I would like to see him face off against Rafael Fiziev (MMA 9-1-0, UFC 3-1-0) or even Arman Tsarukyan (MMA 16-2-0, UFC 3-1-0) next to see if he has the makings of a top-fifteen lightweight in the UFC.

Suffice it to say, the future is bright for this young athlete.


Ode Osbourne def. Jerome Rivera (KO Round 1 – Left Cross)

Ode “The Jamaican Sensation” Osbourne (MMA 9-3-0, UFC 1-1-0) made his UFC debut against Brian Kelleher (MMA 22-11-0, UFC 6-4-0) in January of 2020 in the bantamweight division.

After a cancelled bout in January, Osbourne set his sight on the Ukranian Denys Bondar, who was set to make his UFC debut at UFC Vegas 18 at 140 pound catchweight.

After that fell through, Osbourne finally had Santa Fe’s Jerome “The Renegade” Rivera (MMA 10-5-0, UFC 0-3-0) agree to a featherweight bout on less than a week’s notice.

And that’s when everything paid off Osbourne.

Known for throwing one of the most eccentric and unpredictable opening strikes in a UFC debut, Ode Osbourne rewrote his biography in terms of what fight fans will remember him for against Rivera.

It only took 26 seconds for Osbourne to catch a Rivera kick on his shoulder, roll with the kick perfectly, and blast a left-cross to the jaw of Rivera that ended the fight.

Reference the image above and you can see Rivera knew he messed up the moment the kick was caught. Ode Osbourne just blasted himself into the conversation of MMA talking-head’s around the world with this performance.

What’s even more impressive, Osbourne noted post-fight that he’s been eyeing UFC flyweight Francisco Figueiredo (MMA 12-3-1, UFC 1-0-0) and plans on continuing his career at 125 pounds, though he’s spend the majority of his career fighting between 135 and 145 pounds.

If he can notch one-hitter-quitters at 145, who knows what this man is capable of at 125 pounds.

Don’t sleep on the Jamaican Sensation.


Clay Guida def. Michael Johnson (30-27 x 3)

Michael “The Menace” Johnson (MMA 19-17-0, UFC 11-13-0) dropped a pretty clear-cut decision against the ageless wonder that is Clay “The Carpenter” Guida (MMA 36-20-0, UFC 16-14-0) at UFC Vegas 18.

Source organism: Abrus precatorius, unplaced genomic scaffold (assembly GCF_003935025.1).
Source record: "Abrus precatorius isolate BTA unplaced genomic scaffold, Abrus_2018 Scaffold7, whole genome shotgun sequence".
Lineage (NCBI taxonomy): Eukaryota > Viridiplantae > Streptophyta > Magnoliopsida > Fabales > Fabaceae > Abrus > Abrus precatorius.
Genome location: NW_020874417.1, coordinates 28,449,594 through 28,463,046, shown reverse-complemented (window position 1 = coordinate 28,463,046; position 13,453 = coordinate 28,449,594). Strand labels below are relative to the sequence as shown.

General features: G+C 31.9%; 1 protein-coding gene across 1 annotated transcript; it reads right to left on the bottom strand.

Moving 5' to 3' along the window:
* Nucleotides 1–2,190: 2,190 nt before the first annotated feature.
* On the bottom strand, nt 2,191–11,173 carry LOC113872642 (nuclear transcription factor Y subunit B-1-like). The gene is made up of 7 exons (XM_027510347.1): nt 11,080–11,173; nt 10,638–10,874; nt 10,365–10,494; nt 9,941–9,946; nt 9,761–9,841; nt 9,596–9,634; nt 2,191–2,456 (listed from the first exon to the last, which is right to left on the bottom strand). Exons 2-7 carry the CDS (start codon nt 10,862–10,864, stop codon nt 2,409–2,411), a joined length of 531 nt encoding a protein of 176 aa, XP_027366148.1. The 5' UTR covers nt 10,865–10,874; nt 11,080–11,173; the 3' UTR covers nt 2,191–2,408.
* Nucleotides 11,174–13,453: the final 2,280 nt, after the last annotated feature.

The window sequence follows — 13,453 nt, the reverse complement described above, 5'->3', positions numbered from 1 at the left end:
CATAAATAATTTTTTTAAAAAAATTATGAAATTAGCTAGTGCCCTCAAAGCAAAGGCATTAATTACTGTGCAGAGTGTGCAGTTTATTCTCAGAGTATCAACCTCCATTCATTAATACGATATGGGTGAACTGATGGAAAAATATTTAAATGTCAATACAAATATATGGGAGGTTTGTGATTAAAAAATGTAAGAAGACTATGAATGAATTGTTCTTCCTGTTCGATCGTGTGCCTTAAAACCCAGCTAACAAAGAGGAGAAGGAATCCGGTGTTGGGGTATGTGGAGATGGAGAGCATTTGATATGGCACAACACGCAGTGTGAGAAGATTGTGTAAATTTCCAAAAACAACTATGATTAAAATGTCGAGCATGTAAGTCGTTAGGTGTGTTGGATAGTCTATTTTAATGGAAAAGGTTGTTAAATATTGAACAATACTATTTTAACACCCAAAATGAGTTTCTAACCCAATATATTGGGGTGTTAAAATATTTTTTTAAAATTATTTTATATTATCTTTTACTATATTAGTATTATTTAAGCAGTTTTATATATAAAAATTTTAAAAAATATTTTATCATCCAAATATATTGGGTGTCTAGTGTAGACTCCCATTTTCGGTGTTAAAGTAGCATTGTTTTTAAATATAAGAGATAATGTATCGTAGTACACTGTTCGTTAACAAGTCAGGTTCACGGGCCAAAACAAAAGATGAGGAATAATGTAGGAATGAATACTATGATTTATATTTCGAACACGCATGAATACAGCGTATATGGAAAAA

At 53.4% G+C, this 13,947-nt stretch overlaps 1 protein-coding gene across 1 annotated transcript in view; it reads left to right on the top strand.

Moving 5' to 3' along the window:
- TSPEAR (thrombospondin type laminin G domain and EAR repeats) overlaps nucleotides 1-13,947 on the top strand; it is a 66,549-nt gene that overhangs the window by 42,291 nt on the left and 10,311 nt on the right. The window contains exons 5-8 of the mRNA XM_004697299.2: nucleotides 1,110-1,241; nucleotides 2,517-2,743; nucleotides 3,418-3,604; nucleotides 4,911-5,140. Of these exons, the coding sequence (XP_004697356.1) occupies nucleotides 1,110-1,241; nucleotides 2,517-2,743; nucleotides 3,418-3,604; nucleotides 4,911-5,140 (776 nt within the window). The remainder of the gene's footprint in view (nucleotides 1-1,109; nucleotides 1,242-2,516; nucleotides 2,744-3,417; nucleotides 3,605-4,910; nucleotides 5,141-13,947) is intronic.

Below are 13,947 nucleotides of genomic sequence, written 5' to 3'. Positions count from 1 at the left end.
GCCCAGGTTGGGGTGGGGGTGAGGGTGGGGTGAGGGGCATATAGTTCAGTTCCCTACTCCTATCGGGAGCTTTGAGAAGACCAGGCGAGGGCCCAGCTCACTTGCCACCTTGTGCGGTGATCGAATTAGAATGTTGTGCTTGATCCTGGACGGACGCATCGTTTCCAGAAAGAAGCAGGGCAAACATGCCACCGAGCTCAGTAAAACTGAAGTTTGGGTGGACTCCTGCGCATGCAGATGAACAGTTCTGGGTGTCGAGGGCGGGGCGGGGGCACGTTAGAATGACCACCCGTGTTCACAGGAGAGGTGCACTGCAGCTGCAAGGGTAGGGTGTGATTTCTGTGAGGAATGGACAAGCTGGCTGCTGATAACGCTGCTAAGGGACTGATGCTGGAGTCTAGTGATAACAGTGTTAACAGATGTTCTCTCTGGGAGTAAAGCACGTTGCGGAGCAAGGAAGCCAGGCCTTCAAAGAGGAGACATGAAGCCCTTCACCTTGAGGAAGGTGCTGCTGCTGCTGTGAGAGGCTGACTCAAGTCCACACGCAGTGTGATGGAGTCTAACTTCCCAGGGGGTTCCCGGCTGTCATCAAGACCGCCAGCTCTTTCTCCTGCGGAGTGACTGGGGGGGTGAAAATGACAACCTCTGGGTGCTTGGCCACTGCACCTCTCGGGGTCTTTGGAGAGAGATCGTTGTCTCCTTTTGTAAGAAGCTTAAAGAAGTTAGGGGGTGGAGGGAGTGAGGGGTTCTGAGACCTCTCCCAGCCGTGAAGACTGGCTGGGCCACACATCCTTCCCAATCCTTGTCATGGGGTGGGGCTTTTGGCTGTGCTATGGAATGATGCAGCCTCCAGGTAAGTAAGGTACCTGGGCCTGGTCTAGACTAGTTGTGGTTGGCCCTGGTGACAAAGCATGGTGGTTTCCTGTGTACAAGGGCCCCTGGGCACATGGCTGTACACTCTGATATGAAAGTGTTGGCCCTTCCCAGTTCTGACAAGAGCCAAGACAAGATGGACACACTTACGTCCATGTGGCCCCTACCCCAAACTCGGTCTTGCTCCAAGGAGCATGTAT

The conundrum here is that Johnson, who is 3-7 in his last 10 outings, has shown that he can rise to the occasion having wins over one of the hottest names in town right now in #1 ranked lightweight Dustin Poirier, as well as Andre Fili and Artem Lobov.

Johnson even showed real promise in his losses against Justin Gaethje and Khabib Nurmagomedov. His striking can clearly hang with the best in the lightweight division, but in MMA you have to be able to do it all.

Nonetheless, when you lose four out of five bouts, especially in the lightweight division, that’s generally a recipe for your departure out of the UFC.

I would like to see Michael Johnson get one more shot at it, preferably against Bobby “King” Green (MMA 27-11-1, UFC 8-6-1) to determine whether he should stay in the prized Ultimate Fighting Championship or be relegated to Bellator, ONE Championship, or even the Bare Knuckle Fighting Championship.

If it’s about money, he could probably earn more in those promotions than he can at this stage of his career in the UFC.

As the proverb goes, sometimes you’re the hammer and sometimes you’re the nail. As for Michael Johnson, he’s helped pave the way for many of the “new generation” fighters that are inhabiting the upper echelon of the UFC’s rankings.

Stay tuned for what’s next for Michael Johnson.

After Further Consideration is the blog space for the All Factors Considered camp. The Stock Report is subjective and represents the stances, views, and opinions of the All Factors Considered camp solely.